In a single trial, the prosecution tried both defendants together. To tie the defendant to the burglaries, the prosecution obtained cellular site location data from the defendant’s cell phone. This data showed that the defendant was within a few miles of at least seven of the homes that were burglarized by the co-defendant. Neither the defendant nor her co-defendant moved to suppress the CSLD at trial. At the conclusion of the trial, the defendant was convicted on all counts. The defendant appealed the admission of the CSLD.

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In an Arizona criminal trial that is tried before a jury, a defendant cannot be found guilty unless all jurors agree unanimously. Thus, the process of jury selection is a crucial part of the criminal process. In essence, a defendant only needs to convince a single person on the jury that he is not guilty to secure a mistrial and avoid a conviction. Of course, in the event of a mistrial, the prosecution could re-prosecute the case; however, that won’t always be the case.

Recently, the United States Supreme Court issued an opinion in a case discussing the extent to which the prosecution can use race as a basis for selecting jurors. Ultimately, the Court reversed the defendant’s murder conviction, finding that the prosecution was motivated in substantial part by race when it struck one particular juror.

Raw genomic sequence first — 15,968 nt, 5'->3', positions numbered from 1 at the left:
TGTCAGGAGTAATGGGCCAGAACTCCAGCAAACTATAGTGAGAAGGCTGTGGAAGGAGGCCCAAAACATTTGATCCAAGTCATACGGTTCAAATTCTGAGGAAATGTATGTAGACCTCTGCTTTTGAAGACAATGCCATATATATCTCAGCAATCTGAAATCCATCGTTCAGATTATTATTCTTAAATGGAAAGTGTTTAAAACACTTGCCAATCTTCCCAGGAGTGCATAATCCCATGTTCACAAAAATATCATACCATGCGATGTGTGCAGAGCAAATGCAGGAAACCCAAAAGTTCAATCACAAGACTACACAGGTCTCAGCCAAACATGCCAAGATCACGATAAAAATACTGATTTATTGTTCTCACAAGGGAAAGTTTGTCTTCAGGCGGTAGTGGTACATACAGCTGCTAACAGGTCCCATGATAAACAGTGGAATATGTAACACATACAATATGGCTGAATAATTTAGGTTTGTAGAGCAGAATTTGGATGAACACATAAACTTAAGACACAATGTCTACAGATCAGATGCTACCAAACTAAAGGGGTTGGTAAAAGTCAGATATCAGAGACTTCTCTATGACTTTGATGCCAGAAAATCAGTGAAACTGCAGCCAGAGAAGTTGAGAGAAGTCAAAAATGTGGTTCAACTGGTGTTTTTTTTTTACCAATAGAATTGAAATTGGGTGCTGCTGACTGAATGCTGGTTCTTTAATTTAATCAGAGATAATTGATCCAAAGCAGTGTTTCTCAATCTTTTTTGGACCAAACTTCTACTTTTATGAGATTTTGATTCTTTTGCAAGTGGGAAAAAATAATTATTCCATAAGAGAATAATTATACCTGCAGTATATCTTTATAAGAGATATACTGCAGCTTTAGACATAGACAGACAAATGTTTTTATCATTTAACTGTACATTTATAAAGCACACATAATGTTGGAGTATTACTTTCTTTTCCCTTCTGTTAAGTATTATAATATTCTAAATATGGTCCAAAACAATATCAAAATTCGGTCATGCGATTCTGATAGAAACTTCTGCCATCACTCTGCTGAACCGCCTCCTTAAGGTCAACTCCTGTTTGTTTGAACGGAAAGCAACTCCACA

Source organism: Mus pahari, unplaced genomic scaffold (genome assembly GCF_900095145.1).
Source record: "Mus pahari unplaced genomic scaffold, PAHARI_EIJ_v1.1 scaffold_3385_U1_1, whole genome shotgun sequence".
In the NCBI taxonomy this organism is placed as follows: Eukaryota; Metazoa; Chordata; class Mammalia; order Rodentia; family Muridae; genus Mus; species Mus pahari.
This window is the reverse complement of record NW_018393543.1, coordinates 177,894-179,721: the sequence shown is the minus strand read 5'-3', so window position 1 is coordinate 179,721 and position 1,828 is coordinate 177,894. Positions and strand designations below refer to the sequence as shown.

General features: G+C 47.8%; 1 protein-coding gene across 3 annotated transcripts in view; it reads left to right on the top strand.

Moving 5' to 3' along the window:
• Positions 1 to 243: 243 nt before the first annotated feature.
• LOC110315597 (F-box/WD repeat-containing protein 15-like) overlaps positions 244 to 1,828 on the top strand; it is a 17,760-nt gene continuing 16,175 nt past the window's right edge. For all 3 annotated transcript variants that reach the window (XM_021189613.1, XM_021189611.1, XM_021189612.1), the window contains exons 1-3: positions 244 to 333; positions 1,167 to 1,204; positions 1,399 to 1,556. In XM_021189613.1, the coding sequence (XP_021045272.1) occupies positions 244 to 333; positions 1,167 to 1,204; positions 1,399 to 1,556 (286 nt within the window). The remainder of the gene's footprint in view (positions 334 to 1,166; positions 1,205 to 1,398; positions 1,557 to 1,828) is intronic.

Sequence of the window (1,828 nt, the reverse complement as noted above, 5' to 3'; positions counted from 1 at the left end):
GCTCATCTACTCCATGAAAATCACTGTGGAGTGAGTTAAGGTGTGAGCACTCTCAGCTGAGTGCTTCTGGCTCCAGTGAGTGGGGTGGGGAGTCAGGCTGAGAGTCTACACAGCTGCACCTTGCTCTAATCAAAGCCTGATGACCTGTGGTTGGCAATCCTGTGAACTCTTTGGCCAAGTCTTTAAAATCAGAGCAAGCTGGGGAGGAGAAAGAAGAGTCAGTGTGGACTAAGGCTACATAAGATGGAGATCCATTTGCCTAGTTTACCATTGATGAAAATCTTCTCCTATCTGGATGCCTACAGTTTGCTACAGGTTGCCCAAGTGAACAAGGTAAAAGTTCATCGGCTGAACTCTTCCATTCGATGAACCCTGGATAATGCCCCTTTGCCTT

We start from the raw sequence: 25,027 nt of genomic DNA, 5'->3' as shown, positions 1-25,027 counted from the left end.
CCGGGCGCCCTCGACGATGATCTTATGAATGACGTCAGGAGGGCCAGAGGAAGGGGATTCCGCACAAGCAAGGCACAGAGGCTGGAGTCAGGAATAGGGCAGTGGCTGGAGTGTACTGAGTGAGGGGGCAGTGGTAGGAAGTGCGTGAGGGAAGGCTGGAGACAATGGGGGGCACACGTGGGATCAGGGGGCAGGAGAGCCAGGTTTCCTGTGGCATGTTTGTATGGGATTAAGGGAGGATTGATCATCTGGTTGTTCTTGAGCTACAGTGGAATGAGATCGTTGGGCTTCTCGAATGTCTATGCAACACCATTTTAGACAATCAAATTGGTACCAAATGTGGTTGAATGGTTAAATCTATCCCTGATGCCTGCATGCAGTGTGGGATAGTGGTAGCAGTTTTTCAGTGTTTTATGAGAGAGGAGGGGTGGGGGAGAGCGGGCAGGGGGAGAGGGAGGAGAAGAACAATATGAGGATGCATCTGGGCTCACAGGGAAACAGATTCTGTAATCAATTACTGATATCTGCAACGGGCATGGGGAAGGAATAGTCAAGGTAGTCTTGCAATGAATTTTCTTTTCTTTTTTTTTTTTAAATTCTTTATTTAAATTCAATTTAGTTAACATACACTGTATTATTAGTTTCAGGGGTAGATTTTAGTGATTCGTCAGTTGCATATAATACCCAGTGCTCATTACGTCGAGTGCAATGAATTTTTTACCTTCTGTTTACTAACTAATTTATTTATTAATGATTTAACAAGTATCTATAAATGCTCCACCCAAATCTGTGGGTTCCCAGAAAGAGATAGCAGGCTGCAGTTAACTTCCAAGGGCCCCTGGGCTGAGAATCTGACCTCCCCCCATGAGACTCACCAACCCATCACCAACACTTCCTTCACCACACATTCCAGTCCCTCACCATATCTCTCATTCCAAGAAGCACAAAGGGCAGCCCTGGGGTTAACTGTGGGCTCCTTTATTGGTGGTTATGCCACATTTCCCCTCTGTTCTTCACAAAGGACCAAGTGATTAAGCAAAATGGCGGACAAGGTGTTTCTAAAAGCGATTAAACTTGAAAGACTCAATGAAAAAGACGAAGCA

According to the Court’s opinion, the defendant was charged with the murder of four furniture store employees. The defendant is black, and three of the four victims were white. This case was the sixth time the defendant was charged for the murders; the previous five having been reversed or resulting in a mistrial based on prosecutorial misconduct. Specifically, in each case, the prosecution impermissibly struck black jurors from the jury panel.

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The Double Jeopardy Clause, contained in the Fifth Amendment to the United States Constitution, states that no person can be “be subject for the same offence to be twice put in jeopardy of life or limb.” Given that seemingly clear language, it would stand to reason that someone who was arrested for a crime in Arizona could only be charged by the State of Arizona or by the federal government, but not both. However, in a recent U.S. Supreme Court opinion, a majority of the Court reaffirmed an old exception to the Double Jeopardy clause allowing a defendant to be prosecuted for the same crime under both state and federal law.